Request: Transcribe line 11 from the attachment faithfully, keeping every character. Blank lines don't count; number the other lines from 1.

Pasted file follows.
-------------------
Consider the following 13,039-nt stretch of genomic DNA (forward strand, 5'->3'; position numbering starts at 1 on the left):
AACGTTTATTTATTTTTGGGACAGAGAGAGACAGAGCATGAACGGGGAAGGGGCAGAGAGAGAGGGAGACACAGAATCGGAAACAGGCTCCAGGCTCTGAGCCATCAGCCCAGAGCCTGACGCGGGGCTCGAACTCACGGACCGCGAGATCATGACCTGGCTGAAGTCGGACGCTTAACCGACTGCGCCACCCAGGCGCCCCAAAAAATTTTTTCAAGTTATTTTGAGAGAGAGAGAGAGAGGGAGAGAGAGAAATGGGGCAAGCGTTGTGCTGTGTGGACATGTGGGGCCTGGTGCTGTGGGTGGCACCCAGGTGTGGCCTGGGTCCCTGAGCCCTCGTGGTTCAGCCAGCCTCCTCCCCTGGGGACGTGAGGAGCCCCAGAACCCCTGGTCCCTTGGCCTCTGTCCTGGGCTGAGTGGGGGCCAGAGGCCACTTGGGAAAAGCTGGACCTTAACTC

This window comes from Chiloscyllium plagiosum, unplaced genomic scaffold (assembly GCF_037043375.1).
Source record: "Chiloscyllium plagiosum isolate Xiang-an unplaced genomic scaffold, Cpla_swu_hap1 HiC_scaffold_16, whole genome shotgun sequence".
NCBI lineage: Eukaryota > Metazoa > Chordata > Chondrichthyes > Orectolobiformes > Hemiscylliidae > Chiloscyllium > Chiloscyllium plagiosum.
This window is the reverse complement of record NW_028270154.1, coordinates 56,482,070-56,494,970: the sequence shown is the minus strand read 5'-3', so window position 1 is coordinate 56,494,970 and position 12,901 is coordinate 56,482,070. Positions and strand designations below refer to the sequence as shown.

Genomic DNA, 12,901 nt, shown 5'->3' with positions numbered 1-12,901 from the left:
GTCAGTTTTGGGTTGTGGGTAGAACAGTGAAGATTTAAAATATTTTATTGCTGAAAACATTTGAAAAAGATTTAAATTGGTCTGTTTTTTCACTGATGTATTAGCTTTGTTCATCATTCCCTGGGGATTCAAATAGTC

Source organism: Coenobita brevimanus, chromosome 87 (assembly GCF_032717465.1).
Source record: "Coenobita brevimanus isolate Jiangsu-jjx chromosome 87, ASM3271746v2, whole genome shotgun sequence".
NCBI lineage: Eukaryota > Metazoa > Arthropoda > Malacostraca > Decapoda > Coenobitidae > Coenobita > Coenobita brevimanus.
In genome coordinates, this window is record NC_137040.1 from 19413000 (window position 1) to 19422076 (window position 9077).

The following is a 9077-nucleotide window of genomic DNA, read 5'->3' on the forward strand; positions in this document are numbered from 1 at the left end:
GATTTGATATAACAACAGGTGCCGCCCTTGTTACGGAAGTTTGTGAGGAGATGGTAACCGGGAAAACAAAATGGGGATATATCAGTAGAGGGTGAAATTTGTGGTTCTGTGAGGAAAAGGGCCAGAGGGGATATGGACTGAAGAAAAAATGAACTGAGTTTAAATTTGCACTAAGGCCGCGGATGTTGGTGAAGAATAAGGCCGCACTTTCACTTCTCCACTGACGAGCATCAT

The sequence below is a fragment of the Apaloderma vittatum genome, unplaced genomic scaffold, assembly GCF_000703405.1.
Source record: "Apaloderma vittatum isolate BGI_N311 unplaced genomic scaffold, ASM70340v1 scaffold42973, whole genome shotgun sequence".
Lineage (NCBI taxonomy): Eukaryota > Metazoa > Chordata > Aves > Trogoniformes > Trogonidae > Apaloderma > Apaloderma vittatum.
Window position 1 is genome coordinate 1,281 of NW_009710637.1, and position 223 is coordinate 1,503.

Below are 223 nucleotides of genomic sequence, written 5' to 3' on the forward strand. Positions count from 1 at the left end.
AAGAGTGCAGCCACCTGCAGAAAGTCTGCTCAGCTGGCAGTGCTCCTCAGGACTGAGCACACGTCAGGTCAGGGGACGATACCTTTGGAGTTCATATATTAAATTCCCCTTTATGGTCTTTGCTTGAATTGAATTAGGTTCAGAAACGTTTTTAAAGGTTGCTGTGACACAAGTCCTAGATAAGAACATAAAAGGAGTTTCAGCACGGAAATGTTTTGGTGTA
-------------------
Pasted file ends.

NCBI lineage: Eukaryota > Metazoa > Arthropoda > Malacostraca > Decapoda > Coenobitidae > Coenobita > Coenobita brevimanus.